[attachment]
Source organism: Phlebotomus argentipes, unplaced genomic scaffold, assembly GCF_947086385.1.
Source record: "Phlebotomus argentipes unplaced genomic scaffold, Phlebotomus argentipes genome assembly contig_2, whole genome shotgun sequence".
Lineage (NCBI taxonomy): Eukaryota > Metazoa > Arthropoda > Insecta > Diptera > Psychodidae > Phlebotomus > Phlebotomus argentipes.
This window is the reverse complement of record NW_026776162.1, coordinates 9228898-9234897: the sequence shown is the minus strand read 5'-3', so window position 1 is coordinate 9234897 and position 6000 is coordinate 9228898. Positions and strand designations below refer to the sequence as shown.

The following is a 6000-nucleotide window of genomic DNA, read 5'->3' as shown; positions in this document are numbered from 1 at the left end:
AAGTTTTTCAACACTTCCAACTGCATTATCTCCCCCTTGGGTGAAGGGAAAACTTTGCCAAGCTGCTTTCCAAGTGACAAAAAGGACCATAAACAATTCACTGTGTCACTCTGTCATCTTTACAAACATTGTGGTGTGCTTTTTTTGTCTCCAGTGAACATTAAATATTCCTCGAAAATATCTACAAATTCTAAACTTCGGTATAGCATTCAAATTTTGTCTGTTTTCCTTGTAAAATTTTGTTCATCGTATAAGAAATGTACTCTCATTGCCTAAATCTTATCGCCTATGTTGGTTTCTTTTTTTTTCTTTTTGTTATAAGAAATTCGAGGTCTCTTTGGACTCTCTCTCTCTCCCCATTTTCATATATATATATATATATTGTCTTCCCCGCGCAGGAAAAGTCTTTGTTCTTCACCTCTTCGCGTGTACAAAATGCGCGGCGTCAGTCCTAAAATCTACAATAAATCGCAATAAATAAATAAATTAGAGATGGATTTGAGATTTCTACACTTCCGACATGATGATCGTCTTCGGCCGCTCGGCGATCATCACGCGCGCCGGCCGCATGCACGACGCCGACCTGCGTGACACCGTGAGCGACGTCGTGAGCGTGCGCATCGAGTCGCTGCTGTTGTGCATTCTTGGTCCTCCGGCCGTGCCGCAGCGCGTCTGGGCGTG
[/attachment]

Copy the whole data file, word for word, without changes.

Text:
Source organism: Phlebotomus argentipes, unplaced genomic scaffold, assembly GCF_947086385.1.
Source record: "Phlebotomus argentipes unplaced genomic scaffold, Phlebotomus argentipes genome assembly contig_2, whole genome shotgun sequence".
Lineage (NCBI taxonomy): Eukaryota > Metazoa > Arthropoda > Insecta > Diptera > Psychodidae > Phlebotomus > Phlebotomus argentipes.
This window is the reverse complement of record NW_026776162.1, coordinates 9228898-9234897: the sequence shown is the minus strand read 5'-3', so window position 1 is coordinate 9234897 and position 6000 is coordinate 9228898. Positions and strand designations below refer to the sequence as shown.

The following is a 6000-nucleotide window of genomic DNA, read 5'->3' as shown; positions in this document are numbered from 1 at the left end:
AAGTTTTTCAACACTTCCAACTGCATTATCTCCCCCTTGGGTGAAGGGAAAACTTTGCCAAGCTGCTTTCCAAGTGACAAAAAGGACCATAAACAATTCACTGTGTCACTCTGTCATCTTTACAAACATTGTGGTGTGCTTTTTTTGTCTCCAGTGAACATTAAATATTCCTCGAAAATATCTACAAATTCTAAACTTCGGTATAGCATTCAAATTTTGTCTGTTTTCCTTGTAAAATTTTGTTCATCGTATAAGAAATGTACTCTCATTGCCTAAATCTTATCGCCTATGTTGGTTTCTTTTTTTTTCTTTTTGTTATAAGAAATTCGAGGTCTCTTTGGACTCTCTCTCTCTCCCCATTTTCATATATATATATATATATTGTCTTCCCCGCGCAGGAAAAGTCTTTGTTCTTCACCTCTTCGCGTGTACAAAATGCGCGGCGTCAGTCCTAAAATCTACAATAAATCGCAATAAATAAATAAATTAGAGATGGATTTGAGATTTCTACACTTCCGACATGATGATCGTCTTCGGCCGCTCGGCGATCATCACGCGCGCCGGCCGCATGCACGACGCCGACCTGCGTGACACCGTGAGCGACGTCGTGAGCGTGCGCATCGAGTCGCTGCTGTTGTGCATTCTTGGTCCTCCGGCCGTGCCGCAGCGCGTCTGGGCGTG